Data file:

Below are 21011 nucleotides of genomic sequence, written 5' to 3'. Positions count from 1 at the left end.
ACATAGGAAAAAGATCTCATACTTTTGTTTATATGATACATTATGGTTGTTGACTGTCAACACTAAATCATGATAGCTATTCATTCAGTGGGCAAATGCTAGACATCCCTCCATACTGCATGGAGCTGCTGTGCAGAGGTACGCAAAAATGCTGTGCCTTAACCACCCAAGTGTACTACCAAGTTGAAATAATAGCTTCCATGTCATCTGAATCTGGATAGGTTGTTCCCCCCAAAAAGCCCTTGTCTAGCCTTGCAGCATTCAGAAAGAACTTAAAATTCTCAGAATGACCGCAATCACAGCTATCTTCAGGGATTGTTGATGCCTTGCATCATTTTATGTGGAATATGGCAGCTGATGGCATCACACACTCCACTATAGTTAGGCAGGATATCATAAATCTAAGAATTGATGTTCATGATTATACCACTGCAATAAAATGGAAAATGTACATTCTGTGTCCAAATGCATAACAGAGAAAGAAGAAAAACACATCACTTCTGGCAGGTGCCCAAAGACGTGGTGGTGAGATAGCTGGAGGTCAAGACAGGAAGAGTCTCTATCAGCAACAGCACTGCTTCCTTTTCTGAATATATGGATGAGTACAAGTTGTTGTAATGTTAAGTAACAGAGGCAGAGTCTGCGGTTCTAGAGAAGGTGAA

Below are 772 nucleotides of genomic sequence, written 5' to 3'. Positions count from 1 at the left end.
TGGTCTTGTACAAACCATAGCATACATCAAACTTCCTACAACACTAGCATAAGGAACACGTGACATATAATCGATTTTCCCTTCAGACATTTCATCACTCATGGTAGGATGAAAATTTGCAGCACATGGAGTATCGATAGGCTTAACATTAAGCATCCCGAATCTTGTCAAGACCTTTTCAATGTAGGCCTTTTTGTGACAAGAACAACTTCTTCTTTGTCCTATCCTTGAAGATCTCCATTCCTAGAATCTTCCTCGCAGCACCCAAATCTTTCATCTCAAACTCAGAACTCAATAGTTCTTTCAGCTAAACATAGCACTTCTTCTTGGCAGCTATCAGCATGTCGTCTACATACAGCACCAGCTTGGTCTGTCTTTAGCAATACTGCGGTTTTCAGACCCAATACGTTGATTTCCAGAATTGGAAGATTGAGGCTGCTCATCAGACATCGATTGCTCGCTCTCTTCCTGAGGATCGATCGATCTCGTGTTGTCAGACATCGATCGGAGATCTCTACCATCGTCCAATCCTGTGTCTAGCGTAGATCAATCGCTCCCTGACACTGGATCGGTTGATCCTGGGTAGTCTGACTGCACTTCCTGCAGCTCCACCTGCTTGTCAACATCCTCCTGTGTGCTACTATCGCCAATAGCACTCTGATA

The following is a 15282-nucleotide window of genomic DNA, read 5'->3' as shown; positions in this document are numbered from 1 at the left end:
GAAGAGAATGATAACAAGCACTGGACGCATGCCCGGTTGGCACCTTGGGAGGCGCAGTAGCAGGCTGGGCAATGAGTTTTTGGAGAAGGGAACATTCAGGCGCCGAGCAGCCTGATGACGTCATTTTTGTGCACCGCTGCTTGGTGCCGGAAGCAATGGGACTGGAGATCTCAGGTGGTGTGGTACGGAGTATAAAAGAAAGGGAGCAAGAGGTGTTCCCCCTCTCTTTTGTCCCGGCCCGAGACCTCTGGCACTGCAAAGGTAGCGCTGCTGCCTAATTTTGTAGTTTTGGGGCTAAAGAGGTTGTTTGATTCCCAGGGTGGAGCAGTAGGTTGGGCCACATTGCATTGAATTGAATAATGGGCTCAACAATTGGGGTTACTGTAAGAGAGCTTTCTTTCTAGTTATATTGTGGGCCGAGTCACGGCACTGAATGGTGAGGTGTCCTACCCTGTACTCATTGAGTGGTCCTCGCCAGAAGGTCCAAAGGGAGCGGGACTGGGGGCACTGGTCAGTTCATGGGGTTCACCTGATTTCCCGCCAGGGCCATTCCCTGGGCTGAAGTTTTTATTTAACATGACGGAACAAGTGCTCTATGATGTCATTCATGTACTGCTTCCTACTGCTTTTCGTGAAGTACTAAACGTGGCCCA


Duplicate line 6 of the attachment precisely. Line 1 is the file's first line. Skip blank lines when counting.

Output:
GAAGAGAATGATAACAAGCACTGGACGCATGCCCGGTTGGCACCTTGGGAGGCGCAGTAGCAGGCTGGGCAATGAGTTTTTGGAGAAGGGAACATTCAGGCGCCGAGCAGCCTGATGACGTCATTTTTGTGCACCGCTGCTTGGTGCCGGAAGCAATGGGACTGGAGATCTCAGGTGGTGTGGTACGGAGTATAAAAGAAAGGGAGCAAGAGGTGTTCCCCCTCTCTTTTGTCCCGGCCCGAGACCTCTGGCACTGCAAAGGTAGCGCTGCTGCCTAATTTTGTAGTTTTGGGGCTAAAGAGGTTGTTTGATTCCCAGGGTGGAGCAGTAGGTTGGGCCACATTGCATTGAATTGAATAATGGGCTCAACAATTGGGGTTACTGTAAGAGAGCTTTCTTTCTAGTTATATTGTGGGCCGAGTCACGGCACTGAATGGTGAGGTGTCCTACCCTGTACTCATTGAGTGGTCCTCGCCAGAAGGTCCAAAGGGAGCGGGACTGGGGGCACTGGTCAGTTCATGGGGTTCACCTGATTTCCCGCCAGGGCCATTCCCTGGGCTGAAGTTTTTATTTAACATGACGGAACAAGTGCTCTATGATGTCATTCATGTACTGCTTCCTACTGCTTTTCGTGAAGTACTAAACGTGGCCCA